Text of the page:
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Martin Popoff is beyond any doubt the most productive book writer in the Hard Rock/Metal scene. The best proof of this is his unique capacity of producing two or three books per year. His carefully crafted, glossy-looking volumes usually combine compelling storytelling with first-rate visual material. Some of the most superb examples of this are “Run for Cover” (about iconic illustrator, Derek Riggs) “Fade to Black: Hard Rock Cover Art of the Vinyl Age” and more recently his collaboration with Malcolm Dome and a selected group of writers, in the art book “The Art Of Metal.”

One thing I really don’t like about extreme metal is what seems at times like the obsessive need for the more underground bands to be more “sick” and “brutal” than anyone else. Band names, album covers and song titles with disgusting imagery might be cool if you’re 15 or 16 years old, but when you’re 35 years old it comes across as little more than immature. As someone who generally appreciates the more raw and extreme sounds of the underground this is a bit disheartening, as a lot of times I will really like the sound of a band, yet be totally put off by disgusting imagery or lyrics. Don’t get me wrong, I love horror, but gore for gore’s sake is just plain stupid to me.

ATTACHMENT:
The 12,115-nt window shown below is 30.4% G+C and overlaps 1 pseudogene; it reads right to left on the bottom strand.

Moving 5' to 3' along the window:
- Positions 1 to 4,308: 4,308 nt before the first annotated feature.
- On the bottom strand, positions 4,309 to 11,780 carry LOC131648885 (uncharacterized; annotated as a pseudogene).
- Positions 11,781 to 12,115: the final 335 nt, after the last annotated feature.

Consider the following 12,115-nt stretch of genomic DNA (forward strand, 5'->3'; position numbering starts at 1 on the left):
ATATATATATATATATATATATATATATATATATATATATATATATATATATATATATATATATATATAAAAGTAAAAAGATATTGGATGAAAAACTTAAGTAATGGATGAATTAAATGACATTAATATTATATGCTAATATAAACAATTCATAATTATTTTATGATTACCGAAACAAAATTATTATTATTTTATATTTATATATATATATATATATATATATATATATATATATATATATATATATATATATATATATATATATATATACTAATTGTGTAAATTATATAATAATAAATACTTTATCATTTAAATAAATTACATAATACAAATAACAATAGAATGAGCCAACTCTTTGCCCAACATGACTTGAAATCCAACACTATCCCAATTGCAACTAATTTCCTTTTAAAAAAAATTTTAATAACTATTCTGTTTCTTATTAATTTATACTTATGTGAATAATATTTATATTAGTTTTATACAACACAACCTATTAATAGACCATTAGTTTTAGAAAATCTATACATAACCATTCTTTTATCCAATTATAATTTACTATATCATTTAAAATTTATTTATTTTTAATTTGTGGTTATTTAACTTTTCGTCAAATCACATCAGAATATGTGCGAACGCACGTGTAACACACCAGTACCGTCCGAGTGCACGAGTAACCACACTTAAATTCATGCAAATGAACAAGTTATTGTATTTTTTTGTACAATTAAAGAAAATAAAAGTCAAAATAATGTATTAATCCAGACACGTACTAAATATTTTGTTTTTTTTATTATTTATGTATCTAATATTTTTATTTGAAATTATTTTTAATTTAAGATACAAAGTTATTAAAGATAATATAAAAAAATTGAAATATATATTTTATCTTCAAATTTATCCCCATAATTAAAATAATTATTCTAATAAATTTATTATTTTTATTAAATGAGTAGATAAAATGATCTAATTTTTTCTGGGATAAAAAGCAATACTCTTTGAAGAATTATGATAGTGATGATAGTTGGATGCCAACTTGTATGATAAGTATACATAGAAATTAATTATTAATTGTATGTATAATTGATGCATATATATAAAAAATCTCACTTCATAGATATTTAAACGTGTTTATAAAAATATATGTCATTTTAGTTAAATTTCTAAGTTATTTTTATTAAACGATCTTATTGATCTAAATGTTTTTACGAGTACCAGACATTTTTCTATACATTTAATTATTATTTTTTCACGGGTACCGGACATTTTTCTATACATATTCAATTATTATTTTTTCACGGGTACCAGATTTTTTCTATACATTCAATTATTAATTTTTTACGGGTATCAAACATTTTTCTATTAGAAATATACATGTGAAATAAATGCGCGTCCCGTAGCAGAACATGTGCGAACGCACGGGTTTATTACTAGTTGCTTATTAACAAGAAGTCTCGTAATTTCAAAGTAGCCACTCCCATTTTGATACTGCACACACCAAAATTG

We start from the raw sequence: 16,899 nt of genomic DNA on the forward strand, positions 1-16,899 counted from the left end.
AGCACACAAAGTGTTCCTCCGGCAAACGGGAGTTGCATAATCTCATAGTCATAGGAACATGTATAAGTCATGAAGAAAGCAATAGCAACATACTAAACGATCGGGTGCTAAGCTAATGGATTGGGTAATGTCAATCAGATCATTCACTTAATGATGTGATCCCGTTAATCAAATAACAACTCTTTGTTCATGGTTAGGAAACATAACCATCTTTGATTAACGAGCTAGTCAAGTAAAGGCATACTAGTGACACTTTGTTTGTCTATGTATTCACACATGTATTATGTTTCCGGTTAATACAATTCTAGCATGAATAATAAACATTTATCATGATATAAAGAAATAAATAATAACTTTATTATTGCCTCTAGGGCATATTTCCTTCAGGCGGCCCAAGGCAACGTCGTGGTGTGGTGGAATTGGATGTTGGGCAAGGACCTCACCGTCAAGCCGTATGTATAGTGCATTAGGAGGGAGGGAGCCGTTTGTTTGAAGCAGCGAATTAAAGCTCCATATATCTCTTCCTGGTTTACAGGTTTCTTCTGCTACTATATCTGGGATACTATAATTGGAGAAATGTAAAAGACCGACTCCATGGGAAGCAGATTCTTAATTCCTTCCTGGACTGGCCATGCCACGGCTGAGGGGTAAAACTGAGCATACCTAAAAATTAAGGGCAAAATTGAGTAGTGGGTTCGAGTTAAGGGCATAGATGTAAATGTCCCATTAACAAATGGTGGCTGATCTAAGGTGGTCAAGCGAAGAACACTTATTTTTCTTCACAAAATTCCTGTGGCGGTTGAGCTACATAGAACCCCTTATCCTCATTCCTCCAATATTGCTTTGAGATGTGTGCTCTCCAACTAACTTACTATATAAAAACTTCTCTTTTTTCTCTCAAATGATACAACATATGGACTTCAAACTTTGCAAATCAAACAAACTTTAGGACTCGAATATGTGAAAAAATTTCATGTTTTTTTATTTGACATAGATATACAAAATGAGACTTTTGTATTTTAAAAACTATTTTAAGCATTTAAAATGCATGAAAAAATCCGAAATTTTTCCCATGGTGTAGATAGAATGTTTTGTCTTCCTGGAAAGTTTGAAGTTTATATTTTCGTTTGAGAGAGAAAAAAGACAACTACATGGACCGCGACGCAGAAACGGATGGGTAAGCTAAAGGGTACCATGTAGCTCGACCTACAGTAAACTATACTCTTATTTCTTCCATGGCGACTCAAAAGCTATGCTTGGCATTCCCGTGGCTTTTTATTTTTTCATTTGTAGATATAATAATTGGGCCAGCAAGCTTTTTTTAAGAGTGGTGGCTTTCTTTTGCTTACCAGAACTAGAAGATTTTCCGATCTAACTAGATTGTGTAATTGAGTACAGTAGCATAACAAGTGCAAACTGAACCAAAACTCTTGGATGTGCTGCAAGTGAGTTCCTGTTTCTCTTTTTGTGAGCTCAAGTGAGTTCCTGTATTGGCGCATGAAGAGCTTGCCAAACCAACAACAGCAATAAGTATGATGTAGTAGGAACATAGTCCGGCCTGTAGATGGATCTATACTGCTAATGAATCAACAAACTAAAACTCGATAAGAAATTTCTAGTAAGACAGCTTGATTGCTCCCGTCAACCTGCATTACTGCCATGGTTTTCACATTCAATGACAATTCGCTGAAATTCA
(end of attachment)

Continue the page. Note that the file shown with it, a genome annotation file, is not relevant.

The name peaked my curiosity and I had to see what this band was all about. Unfortunately I feel the groups’ moniker is the only thing of real interest with this disc. Pandemic Transgression is a mix of black metal, ambient noise and a bit of experimental stuff and the result for me, is pretty much un-listenable; the album seemed to drone on for way too long and one time through was more than enough. There are brief moments where the disc begins to almost develop into a groove, but they don’t last long and are not memorable enough to write home about – a good example can be found midway through the tune “Glacial Ceremony.” Perhaps it’s just me, but I just don’t get what Funeral Fornication is attempting to do here.